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Brazil: Amazon sees worst deforestation levels in 15 years – RNZ

Deforestation in Brazil’s Amazon rainforest has hit its highest level in over 15 years, official data shows.
Deforestation in Brazil’s Amazon rainforest rose by almost 22 percent from August 2020 to July 2021. Photo: AFP or licensors
A report by Brazil’s space research agency (Inpe) found that deforestation increased by 22 percent in a year.
Brazil was among a number of nations that promised to end and reverse deforestation by 2030 during the COP26 climate summit.
The Amazon is home to about three million species of plants and animals, and one million indigenous people.
It is a vital carbon store that slows down the pace of global warming.
According to the latest data, some 13,235 sq. km was lost during the 2020-21 period, the highest amount since 2006.
Environment Minister Joaquim Leite said the data represents a “challenge” and said: “We have to be more forceful in relation to these crimes.”
He added that the data “does not exactly reflect the situation in the last few months”.
Deforestation of the Amazon has increased under President Jair Bolsonaro, who has encouraged agriculture and mining activities in the rainforest.
He has also clashed with Inpe in the past over deforestation, accusing the agency in 2019 of smearing Brazil’s reputation.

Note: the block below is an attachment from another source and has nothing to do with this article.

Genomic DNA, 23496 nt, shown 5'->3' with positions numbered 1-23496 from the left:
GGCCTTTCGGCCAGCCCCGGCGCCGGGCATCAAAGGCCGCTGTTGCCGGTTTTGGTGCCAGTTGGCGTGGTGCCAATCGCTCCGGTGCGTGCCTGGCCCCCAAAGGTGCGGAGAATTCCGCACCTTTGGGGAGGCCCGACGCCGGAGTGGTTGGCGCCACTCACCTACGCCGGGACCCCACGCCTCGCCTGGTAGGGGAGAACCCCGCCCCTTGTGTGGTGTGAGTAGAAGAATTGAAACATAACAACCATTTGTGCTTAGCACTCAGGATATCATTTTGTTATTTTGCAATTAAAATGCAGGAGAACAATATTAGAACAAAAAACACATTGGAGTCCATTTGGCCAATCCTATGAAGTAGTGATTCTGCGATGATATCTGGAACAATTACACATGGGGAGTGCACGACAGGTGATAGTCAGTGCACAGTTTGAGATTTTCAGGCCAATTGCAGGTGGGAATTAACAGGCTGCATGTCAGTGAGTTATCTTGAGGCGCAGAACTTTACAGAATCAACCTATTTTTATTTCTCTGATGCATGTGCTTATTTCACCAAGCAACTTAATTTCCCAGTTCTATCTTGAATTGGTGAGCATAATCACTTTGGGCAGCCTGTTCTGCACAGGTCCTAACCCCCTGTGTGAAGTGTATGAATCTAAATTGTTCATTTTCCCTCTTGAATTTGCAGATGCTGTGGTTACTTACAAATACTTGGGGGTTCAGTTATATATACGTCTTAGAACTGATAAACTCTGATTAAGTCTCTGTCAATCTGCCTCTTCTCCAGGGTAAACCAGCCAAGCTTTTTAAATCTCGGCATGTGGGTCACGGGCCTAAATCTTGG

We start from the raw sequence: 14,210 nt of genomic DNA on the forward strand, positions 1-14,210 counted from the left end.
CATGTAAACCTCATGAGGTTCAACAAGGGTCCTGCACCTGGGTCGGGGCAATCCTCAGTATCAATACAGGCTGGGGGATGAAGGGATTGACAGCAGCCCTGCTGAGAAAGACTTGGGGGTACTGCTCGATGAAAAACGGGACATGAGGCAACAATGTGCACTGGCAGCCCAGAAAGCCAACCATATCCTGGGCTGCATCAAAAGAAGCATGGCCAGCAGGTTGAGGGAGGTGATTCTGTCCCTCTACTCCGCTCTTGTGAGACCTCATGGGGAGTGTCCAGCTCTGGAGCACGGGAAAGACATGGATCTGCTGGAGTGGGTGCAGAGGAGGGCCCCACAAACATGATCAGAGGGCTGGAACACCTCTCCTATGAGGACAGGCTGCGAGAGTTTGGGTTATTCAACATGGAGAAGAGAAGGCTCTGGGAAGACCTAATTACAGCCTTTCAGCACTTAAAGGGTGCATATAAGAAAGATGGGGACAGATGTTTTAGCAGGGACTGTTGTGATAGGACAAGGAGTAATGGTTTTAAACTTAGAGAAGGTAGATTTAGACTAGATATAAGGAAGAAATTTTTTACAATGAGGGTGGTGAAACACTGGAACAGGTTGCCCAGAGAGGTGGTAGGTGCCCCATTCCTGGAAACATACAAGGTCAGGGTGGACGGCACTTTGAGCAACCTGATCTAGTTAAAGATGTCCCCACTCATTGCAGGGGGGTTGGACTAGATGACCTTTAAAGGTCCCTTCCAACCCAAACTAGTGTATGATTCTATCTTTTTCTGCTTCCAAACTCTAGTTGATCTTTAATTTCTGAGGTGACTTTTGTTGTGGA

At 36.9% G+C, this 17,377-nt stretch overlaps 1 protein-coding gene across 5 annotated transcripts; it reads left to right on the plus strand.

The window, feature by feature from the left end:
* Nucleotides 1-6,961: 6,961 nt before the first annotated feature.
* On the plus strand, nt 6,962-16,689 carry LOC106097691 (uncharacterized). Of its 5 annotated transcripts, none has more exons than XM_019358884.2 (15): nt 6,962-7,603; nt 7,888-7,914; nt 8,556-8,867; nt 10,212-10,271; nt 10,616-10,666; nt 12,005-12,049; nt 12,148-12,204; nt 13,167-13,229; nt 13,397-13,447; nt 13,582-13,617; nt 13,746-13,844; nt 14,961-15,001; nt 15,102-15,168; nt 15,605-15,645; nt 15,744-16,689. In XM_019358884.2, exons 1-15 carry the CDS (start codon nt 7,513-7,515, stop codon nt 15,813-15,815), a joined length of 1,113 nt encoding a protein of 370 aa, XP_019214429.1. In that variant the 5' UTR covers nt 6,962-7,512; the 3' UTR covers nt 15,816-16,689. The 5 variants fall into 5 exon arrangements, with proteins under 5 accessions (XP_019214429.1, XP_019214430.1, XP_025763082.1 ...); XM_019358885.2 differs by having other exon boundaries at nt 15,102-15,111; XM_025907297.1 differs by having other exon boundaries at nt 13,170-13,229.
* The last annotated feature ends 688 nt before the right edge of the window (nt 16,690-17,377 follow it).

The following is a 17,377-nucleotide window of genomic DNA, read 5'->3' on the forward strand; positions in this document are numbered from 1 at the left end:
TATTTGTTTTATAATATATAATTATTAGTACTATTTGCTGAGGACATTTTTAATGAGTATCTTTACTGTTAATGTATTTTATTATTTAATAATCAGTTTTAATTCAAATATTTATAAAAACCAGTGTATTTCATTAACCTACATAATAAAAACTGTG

But at November’s climate conference in Glasgow, Brazil was among a number of nations who signed a major deal to end and reverse the practice.
The pledge included almost £14bn (NZ$26.9bn) of public and private funds. Some of that will go to developing countries to restore damaged land, tackle wildfires and support indigenous communities.
Close links have previously been uncovered between the deforestation of the Amazon and international supply chains.
Last year, a Greenpeace investigation discovered links between the mass deforestation of the region and food sold in British supermarkets and restaurants.
The investigation found that Tesco, Asda, Lidl, Nando’s and McDonalds were selling meat, sourced from a UK supplier, which had been fed on soy grown on farms built in deforested areas.
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